Apparently, these concessionaires had intended to up the toll rate on 1.1.2008. Because of various factors, especially the General Elections on 8.3.2008, the toll hike has been put off. The Government is said to give compensation of RM350 million. We hope the government can confirm this as well as the eight highways involved. Are they New Klang Highway, Penang Bridge, North South Highway (Seremban-Port Dickson and Kulim-Butterworth, the Second Link between Malaysia and Singapore, Ampang-KL Highway and KL West Highway?

When the contracts between concessionaires and the government are made public on 1.1.2009, the people will know the details of the agreement including the rate of toll increase and the compensation to be paid if the government refuses the t0ll hike. If the Government lets the concessionaires do as they like, what is the burden on the people?

Now, the world economic recession, especially that in the United States of America, is affecting Malaysia. Next year, the economy will be worse. Hence, the Cabinet must consider postponing its decision to let these concessionaires increase the toll rate. Obviously, there must be negotiations between the Government and the concessionares to find an amicable solution.

Dr Tan Seng Giaw

Friday, December 05, 2008

Study the racial relationships among students of various races from national schools since 1970.

DAP National Deputy Chairman and MP for Kepong Dr Tan Seng Giaw calls on the Education Minister Datuk Seri Hishammuddin Hussein to study the degree of integration among stduents of all races from national schools, say, since 1970. For the past 38 years, what is the racial relationship among the products of national schools.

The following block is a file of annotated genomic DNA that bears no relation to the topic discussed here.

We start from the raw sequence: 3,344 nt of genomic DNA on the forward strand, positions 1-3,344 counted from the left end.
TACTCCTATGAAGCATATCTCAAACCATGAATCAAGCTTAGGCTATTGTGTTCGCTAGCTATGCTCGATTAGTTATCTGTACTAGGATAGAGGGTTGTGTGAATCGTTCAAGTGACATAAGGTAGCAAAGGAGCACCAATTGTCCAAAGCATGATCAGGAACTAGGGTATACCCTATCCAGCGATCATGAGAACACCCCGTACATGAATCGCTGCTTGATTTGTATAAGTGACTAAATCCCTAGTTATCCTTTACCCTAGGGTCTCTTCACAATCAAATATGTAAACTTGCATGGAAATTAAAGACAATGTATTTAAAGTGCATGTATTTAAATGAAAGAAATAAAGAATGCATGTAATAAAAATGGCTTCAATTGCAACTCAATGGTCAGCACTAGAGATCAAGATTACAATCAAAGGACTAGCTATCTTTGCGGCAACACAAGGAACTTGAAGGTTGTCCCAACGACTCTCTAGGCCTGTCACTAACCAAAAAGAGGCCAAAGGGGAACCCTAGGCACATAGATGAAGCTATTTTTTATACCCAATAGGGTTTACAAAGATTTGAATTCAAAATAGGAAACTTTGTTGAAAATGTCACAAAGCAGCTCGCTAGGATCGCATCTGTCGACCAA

National unity is multifactorial. As there are over 70,000 non-Chinese pupils in Chinese schools, are pupils of various races from these schools racially united?

Dr Tan comments on Hisham's view that Jerlun MP Datuk Mukhriz Mahathir's utterance is not seditious. Mukhriz said in the House on 1 December, 2008 that schools of all streams should be placed under a single education system.

Mukhriz is contesting the Umno Youth Chief post in March, 2009; it is a three-cornered fight. His remark causes reactions.

Hisham insists that allegations that Mukhriz's statement was racially-charged are totally baseless. "Ideally, the government would like to see a single education system but numerous factors have to be considered before that can become a reality," he added.

The Education Minister says that there are 5,831 national schools and 1,827 government-aided schools, comprising 889 Chinese schools, 374 Tamil schools,410 mission schools and 154 government-aided religious schools.